Discover The History of Indian Wells

Time travel through the Coachella Valley – from the first inhabitants to the modern-day resort and community we know today.


True to its namesake, Indian Wells was first documented in 1823 by Captain Jose Romero as a Native American village formed around a hand-built well deep in the desert. The community began to evolve in the 1860s, with the discovery of gold on the Colorado River, when a trail was built through the desert to transport prospectors to their profits. To accommodate the increased traffic the County Well was built as a watering point just south of the original site.

1900 -1930

Despite the risk of hold-ups, shootouts, and the extreme weather settlers began to arrive. The first Indian Wells post office was opened by James O’Neal and in 1922 a local publication reported that “no section of the Coachella Valley is now undergoing more rapid and substantial improvement than is Indian Wells.”


True to the article Palm Springs and Indian Wells flourished, with golf courses and country clubs springing up. Eddie Susalla and Paul Prom, later joined by Milt Hicks and Desi Arnaz, began building the Indian Wells Country Club & Golf Course.

By 1957, thanks to the presence of Hollywood heavy-hitters and President Eisenhower, Indian Wells forged its elite identity. To ensure the city’s residential and country club feel was protected, Indian Wells’ first mayor established a property owners association, which still defines Indian Wells today.


Preserving Indian Wells was paramount to its residents and on June 27 1967 an election was held. With 85% turnout and 93% voting in favor of incorporation, Indian Wells became California’s 400th city and work began immediately on policies to protect Indian Wells’ residential quality. A major step was taken when the city council passed a unanimous bill to preserve a section of the Santa Rosa Mountainland, ensuring the views were conserved.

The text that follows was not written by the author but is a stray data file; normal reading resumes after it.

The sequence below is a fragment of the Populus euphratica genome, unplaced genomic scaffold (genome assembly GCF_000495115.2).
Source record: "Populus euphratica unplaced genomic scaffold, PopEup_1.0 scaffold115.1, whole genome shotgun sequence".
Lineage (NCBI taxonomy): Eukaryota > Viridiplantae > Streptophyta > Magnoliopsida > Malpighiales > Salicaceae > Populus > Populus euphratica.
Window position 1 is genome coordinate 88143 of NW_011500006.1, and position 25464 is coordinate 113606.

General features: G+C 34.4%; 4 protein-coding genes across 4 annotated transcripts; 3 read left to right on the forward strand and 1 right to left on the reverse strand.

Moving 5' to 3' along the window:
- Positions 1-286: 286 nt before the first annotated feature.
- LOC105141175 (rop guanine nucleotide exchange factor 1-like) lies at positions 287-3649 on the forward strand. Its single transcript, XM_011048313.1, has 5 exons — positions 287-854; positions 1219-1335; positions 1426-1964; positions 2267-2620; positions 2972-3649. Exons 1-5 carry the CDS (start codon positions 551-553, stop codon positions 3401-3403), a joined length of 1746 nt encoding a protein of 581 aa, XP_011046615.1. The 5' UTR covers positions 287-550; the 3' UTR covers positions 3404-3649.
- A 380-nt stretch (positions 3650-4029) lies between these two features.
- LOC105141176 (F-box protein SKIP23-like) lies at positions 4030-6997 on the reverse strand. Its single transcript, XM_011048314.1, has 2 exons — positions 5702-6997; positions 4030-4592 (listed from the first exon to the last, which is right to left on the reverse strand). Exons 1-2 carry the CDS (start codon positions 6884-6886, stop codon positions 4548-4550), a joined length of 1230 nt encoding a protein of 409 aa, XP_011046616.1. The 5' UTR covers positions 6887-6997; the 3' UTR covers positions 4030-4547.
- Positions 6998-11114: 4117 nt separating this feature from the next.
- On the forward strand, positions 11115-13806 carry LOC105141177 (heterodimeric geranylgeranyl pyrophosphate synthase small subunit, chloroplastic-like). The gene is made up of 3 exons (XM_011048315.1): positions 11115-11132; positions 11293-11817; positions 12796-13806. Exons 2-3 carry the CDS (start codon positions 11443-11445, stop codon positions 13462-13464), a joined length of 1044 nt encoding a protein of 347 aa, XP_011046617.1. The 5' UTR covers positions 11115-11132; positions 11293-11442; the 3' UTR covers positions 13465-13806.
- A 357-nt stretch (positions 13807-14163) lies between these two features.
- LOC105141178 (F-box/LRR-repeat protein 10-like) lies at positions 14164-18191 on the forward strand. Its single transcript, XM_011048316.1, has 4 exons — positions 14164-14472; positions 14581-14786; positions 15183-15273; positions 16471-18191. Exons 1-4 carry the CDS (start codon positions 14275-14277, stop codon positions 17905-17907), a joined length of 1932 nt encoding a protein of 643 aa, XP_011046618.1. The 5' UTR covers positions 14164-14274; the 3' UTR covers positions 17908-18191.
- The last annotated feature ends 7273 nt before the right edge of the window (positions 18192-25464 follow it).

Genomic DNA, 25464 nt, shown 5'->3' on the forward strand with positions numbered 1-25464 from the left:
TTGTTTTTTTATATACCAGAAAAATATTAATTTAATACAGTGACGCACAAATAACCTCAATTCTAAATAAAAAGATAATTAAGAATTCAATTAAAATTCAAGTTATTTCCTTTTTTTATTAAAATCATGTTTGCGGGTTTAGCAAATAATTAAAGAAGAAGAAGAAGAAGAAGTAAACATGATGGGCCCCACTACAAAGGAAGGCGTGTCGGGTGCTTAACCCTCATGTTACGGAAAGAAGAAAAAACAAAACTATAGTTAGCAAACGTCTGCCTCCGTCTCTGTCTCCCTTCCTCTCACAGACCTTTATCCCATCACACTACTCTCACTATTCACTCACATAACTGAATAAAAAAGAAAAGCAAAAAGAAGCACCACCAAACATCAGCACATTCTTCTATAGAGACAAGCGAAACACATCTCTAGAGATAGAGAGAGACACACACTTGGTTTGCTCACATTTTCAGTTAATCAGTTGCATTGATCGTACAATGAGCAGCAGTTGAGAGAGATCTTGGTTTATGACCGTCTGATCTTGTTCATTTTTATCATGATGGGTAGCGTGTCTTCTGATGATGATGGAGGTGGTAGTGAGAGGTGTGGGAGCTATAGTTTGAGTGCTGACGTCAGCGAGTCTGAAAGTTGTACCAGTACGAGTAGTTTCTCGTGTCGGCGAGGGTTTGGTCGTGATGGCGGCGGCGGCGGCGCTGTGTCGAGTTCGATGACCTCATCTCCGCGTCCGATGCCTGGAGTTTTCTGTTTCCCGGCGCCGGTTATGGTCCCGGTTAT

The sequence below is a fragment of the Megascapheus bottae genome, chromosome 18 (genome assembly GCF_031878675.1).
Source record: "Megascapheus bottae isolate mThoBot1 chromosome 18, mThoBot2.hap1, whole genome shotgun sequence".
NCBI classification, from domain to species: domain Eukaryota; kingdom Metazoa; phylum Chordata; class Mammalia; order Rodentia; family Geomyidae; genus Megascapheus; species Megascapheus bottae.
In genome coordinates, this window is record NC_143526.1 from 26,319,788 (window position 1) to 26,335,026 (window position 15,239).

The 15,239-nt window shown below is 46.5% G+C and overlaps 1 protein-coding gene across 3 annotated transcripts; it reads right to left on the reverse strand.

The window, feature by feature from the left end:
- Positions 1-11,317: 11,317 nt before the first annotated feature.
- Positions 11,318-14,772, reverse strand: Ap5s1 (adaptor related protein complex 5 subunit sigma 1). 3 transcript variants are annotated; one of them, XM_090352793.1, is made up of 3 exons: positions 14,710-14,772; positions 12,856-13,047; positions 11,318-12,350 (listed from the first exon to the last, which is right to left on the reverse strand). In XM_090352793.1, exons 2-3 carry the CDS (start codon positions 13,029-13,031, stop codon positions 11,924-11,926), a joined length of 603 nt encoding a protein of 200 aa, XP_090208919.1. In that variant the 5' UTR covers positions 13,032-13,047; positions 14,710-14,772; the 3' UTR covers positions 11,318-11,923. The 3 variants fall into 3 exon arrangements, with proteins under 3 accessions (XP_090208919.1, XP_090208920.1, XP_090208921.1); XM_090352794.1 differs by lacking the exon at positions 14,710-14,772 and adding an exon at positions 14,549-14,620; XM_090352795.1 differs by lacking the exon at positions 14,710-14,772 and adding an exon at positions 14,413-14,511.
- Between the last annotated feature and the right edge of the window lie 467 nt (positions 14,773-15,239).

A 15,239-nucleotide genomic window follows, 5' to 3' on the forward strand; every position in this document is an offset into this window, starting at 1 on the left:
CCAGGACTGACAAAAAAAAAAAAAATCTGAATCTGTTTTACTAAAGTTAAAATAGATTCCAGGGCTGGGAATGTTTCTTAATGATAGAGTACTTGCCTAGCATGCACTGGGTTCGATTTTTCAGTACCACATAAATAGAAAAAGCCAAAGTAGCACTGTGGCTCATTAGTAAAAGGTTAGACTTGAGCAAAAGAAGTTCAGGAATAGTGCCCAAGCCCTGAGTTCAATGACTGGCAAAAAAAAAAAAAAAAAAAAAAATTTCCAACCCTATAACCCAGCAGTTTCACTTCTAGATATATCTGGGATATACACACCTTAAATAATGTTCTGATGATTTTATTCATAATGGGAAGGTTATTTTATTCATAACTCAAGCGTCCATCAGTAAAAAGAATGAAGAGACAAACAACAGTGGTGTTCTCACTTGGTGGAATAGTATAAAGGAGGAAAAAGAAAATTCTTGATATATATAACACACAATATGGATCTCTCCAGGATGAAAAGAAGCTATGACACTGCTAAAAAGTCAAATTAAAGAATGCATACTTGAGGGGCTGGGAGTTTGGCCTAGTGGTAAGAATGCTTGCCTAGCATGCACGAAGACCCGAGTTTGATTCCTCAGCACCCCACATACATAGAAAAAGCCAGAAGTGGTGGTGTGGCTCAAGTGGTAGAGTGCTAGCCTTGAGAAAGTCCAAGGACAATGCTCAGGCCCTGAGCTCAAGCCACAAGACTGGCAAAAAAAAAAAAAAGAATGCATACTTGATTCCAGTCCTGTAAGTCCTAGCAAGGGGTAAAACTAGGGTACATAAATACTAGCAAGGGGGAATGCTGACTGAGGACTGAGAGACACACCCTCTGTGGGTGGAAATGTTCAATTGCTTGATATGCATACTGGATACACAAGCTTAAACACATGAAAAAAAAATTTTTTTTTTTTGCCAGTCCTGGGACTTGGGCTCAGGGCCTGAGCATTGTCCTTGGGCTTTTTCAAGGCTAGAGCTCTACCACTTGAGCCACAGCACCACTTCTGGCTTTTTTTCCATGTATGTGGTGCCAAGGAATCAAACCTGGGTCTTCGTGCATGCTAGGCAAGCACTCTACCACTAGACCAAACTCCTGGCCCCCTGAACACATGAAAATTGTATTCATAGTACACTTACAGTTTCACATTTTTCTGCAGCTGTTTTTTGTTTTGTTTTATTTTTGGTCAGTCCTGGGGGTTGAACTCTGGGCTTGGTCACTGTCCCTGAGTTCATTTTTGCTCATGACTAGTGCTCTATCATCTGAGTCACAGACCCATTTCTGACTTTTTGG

The 70s saw major accomplishments for Indian Wells including drainage improvements and the naming of Eisenhower Mountain. In this time, the city also began its tradition of hosting major tennis tournaments, and The Redevelopment Agency was formed to raise funds to build a municipal golf course as a way to entice hotels to the area.


The city flourished during this decade. Tomo Fazio created two world-renowned golf courses and Highway 111 Corridor Master Plan received a citation for excellence by the American Institute of Architects. Indian Wells sidestepped the impending financial disaster and enjoyed solid financial standing.


As Indian Wells turned 25 the city focused a large portion of its energy on strategies to deal with the recession. However, it was not all money worries and the city approved its first affordable housing community, walking and cycle paths were completed, as was the over-crossing on Fred Waring Drive. Just a few years later, Indian Wells was listed as the city with the highest national income.


Today, across the country there’s a growing concern that history is vanishing. Our city is committed to preserving its vibrant past through the Indian Wells Historic Preservation Foundation, who preserve memorabilia and historical sites for the enjoyment of future generations.

At Miramonte Resort & Spa, we continue to develop the story of Indian Wells. We tip our hat to the past with cultural guest itineraries, full of architecture and museums, while also providing a lively place to stay when festival season descends on this once simple village.